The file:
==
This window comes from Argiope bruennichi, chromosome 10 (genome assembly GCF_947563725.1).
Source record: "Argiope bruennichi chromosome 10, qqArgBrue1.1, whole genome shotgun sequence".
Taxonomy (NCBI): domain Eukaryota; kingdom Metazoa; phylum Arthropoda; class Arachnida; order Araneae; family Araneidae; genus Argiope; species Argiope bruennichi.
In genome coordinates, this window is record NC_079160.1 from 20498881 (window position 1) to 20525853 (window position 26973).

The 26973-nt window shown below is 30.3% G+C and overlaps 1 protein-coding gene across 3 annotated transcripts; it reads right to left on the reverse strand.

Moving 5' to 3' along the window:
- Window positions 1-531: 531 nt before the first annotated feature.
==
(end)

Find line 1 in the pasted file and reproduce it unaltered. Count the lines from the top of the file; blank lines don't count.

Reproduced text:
This window comes from Argiope bruennichi, chromosome 10 (genome assembly GCF_947563725.1).